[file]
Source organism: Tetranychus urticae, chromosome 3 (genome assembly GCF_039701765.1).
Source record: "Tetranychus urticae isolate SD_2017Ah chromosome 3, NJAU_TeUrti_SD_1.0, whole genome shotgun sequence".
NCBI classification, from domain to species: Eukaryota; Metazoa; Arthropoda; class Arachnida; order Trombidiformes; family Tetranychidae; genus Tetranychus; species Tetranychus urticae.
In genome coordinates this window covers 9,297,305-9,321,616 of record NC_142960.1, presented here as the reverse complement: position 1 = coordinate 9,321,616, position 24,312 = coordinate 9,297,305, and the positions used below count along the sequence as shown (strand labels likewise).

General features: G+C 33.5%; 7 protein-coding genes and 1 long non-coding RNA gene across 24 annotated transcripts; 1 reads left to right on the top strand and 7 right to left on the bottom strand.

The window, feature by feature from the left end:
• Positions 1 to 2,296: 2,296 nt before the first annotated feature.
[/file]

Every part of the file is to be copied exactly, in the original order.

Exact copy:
Source organism: Tetranychus urticae, chromosome 3 (genome assembly GCF_039701765.1).
Source record: "Tetranychus urticae isolate SD_2017Ah chromosome 3, NJAU_TeUrti_SD_1.0, whole genome shotgun sequence".
NCBI classification, from domain to species: Eukaryota; Metazoa; Arthropoda; class Arachnida; order Trombidiformes; family Tetranychidae; genus Tetranychus; species Tetranychus urticae.
In genome coordinates this window covers 9,297,305-9,321,616 of record NC_142960.1, presented here as the reverse complement: position 1 = coordinate 9,321,616, position 24,312 = coordinate 9,297,305, and the positions used below count along the sequence as shown (strand labels likewise).

General features: G+C 33.5%; 7 protein-coding genes and 1 long non-coding RNA gene across 24 annotated transcripts; 1 reads left to right on the top strand and 7 right to left on the bottom strand.

The window, feature by feature from the left end:
• Positions 1 to 2,296: 2,296 nt before the first annotated feature.